Once the Tops began to face some real offenses in the second half of 2017, the 4-2-5 “D” began to crack, too, with a spate of injuries also thinning the ranks down the stretch. Seven starters are back in the fold, though the hole left by key LB Joel Iyiegbuniwe, who left early for the NFL and was a 4th-round pick of the Bears in April, might be difficult to fill. The secondary seems a strength with four starters back from 2017, including promising soph S Devon Key. But d.c. Clayton White has simply got to find some pass rush pressure after WKU recorded jut 12 sacks last fall.
Last September, we got an early red flag that things weren’t the same as the Brohm years when Illinois whipped the Tops in the second week, and confirmed a few weeks later when barely escaping with a 15-14 win at UTEP, the only game in which the Miners came close a year ago. This year it might get ugly off of the bat for WKU with an opener at Camp Randall Stadium vs. Wisconsin. Louisville, which had been avoiding the Tops, will get to host WKU two weeks later. But this is a schedule better-suited for Brohm’s teams; Sanford will be hard-pressed to get the Tops to their sixth bowl in seven seasons, a stretch that began in the Willie Taggart era.
Spread-wise, Sanford confirmed he was no Brohm a year ago when covering just 3 of 13 games (3-9-1), including just 1 of 7 away from home. All after Brohm finished his WKU career on a 20-11-1 spread uptick.
Unless you’re the Vegas Golden Knights, it’s not easy being an expansion team. Especially in college football, where it usually take several years for a start-up program to gain some traction. And even then it might not be enough to save a coach; look at UTSA, which decided it had gone as far as it could under program architect Larry Coker after five seasons. Which means Brad Lambert has lasted a year longer at Charlotte (2017 SUR 1-11; PSR 6-6; O/U 6-6) than did Coker with the Roadrunners. Whether Lambert makes it to Year Seven in 2019, however, looks a bit up in the air after the 49ers badly regressed a season ago following real signs of promise in 2016. Lambert, as do most coaches under some fire, made sweeping staff changes in the offseason, but we have to wonder if that’s all that might be charging at a school where the stadium is named after benefactor but recently-deposed owner of the Carolina Panthers, Jerry Richardson. If the school bows to the sorts of outside pressures that forced Louisville to remove the Papa John ‘s name from its stadium, perhaps the 49ers can re-name their venue after still arguably their most-famous sports alum, Cedric “Cornbread” Maxwell, but that’s just our opinion.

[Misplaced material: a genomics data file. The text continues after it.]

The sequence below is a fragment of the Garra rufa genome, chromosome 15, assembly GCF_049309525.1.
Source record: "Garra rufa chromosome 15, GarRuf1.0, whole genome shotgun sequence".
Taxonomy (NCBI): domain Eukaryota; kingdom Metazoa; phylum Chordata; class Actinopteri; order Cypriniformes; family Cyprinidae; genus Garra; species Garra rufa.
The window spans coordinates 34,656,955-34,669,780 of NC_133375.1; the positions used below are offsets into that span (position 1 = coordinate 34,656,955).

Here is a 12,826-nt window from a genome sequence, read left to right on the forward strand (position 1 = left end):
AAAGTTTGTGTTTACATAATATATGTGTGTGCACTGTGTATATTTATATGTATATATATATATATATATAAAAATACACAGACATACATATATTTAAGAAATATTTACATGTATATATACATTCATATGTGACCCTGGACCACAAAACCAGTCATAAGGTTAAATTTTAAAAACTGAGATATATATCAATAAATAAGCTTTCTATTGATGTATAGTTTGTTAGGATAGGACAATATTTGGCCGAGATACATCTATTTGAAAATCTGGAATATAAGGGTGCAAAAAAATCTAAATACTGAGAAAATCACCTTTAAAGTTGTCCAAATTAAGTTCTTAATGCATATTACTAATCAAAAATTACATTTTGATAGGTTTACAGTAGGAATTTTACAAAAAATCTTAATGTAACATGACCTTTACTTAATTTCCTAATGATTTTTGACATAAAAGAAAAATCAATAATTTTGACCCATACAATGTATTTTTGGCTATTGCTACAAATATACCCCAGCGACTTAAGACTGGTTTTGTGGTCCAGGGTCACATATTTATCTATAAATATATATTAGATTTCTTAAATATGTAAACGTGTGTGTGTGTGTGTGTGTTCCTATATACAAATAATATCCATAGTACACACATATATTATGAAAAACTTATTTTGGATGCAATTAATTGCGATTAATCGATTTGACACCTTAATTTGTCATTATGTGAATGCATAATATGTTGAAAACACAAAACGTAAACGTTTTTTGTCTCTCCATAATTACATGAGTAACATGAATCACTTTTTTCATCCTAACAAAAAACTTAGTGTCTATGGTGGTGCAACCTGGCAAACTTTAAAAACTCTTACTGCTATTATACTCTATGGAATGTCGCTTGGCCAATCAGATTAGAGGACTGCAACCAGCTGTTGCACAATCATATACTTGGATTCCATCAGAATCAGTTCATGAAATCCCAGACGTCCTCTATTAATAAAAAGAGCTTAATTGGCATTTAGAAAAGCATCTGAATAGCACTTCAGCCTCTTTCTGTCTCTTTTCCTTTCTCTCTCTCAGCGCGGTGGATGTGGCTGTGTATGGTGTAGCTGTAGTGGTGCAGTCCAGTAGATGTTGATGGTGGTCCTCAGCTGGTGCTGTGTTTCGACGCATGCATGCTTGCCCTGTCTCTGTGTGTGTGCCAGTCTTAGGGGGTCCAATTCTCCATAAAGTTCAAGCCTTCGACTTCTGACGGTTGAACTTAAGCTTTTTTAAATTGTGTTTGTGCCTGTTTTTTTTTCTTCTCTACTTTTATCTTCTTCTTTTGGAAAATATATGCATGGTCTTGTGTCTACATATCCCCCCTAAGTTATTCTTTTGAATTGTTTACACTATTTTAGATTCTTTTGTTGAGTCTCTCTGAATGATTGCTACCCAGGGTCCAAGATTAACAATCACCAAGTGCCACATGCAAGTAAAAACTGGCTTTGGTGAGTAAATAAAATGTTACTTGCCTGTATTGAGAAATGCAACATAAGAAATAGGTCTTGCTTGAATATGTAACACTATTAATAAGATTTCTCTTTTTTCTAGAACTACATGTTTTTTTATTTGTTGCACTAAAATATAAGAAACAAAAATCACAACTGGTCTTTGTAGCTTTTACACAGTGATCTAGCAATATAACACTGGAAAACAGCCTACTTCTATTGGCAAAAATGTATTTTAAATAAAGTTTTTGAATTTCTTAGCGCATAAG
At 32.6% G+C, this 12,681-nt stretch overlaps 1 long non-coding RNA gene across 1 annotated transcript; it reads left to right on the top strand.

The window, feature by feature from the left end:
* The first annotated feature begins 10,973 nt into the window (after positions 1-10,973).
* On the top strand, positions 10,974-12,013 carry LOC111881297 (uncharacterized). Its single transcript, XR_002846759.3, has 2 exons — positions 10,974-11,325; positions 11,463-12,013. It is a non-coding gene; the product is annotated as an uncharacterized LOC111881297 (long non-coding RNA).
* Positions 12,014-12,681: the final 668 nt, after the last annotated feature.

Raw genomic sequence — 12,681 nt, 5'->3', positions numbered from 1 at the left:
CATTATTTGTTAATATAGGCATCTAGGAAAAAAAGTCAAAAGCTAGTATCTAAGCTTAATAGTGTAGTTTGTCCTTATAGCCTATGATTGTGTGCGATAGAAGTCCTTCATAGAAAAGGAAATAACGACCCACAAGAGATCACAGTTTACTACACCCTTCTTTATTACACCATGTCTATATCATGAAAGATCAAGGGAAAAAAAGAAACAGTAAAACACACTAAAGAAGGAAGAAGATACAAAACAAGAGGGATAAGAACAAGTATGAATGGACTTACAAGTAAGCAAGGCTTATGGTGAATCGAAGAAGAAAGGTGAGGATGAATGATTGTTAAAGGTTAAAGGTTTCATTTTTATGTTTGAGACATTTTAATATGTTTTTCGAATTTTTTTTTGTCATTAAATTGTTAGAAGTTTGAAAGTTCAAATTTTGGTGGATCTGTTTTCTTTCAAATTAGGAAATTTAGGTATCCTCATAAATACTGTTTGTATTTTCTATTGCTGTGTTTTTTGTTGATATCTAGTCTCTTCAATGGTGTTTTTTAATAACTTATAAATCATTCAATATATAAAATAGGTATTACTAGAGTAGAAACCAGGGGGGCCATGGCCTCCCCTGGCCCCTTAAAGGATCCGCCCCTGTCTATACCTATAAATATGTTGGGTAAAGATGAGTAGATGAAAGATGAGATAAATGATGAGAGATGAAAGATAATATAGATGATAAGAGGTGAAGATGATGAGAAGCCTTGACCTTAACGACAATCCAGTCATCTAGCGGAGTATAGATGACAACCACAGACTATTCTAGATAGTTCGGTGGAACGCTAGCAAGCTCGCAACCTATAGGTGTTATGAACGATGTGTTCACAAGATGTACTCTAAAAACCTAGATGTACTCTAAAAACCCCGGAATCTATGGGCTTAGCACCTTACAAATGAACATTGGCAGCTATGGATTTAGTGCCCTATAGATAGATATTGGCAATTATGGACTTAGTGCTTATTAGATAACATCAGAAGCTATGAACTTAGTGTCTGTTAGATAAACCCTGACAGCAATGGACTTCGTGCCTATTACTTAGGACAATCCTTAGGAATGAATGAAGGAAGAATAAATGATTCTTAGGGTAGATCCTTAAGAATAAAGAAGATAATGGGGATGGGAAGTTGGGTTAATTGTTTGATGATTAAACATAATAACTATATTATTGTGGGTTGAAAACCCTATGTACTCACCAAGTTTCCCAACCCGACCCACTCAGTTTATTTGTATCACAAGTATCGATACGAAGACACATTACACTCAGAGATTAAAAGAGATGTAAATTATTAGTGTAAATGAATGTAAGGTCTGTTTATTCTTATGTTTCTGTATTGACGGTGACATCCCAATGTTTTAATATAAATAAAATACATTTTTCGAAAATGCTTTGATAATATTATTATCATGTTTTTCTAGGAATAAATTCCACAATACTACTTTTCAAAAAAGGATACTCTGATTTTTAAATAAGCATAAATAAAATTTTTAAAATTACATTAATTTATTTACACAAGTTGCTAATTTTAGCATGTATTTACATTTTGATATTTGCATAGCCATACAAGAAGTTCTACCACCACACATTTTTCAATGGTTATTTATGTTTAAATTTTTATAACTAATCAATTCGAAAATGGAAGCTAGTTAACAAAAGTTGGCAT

The staff changes authorized by Lambert were more of the emergency variety after last year’s offense sunk to 128th in scoring (14.2 ppg) and 124th overall, a combination exceeded in futility only by fellow C-USA member UTEP (which was winless last season). The new o.c. is familiar around these parts; Shane Montgomery was a decorated QB at NC State in the late 80s and is a onetime HC at Miami-Ohio who has spent the last eight years on the staff at Youngstown State. Another former HC, Chris Scelfo (once Tulane), is the new OL coach. After running an ineffective spread last season, Montgomery installed a pro-style attack in the spring, which appears an odd fit for holdover sr. QB Hassan Klugh, a “spread baby” if there ever was one. Don’t be surprised if Miami-Fla. grad transfer Evan Shirreffs ends up in the cockpit. An experienced OL does return four starters, and jr. RB Benny LeMay (732 YR LY) ran with a bit of flair last fall, though some new faces are being counted upon to emerge at WR. Remember, this was one of the nation’s worst offenses last season, so all of the returning starters (8) might be more curse than blessing for Montgomery and Lambert. The kicking game must also improve after resembling the 1950s a year ago when Charlotte PKs converted just 4 of 13 FG tries.
The “D” was nothing to write home about last season, either, ranking 103rd in scoring and 111th overall, so Lambert changed coordinators on the stop end, too, enlisting former Oklahoma State aide Glenn Spencer, who began to install his 4-3 looks in spring. A whopping ten starters return, but few playmakers other than DEs Zach Duncan and Tyriq Harris are in the fold. It is hoped that sr. Juwan Foggle, in his second year at LB after previously a WR, will continue to progress. One stat that has to improve is the number of interceptions from last season...2, hard to believe in a wing-it league like C-USA. Various jucos and true frosh will have chances to contribute.
After being napalmed by Louisville and Kansas State (allowing a combined 125 points!) when stepping up in non-league the past two years, the 49ers don’t dare schedule more than one Power 5 foe (this year it’s at Tennessee, but not until early November). Charlotte should be able to exceed last year’s paltry one win, but how many Lambert might need to stay out of hot water remains to be seen.
Spread-wise, it’s worth noting that there have been plenty of worse performers vs. the line over the past two years than the 49ers, who actually enter this season having covered 10 of their last 19, including 6 of their last 8 a year ago. Before getting too carried away, however, remember this was a side bad enough to get blanked by both Georgia State and Old Dominion last season, a hard-to-achieve negative parlay. Proceed carefully!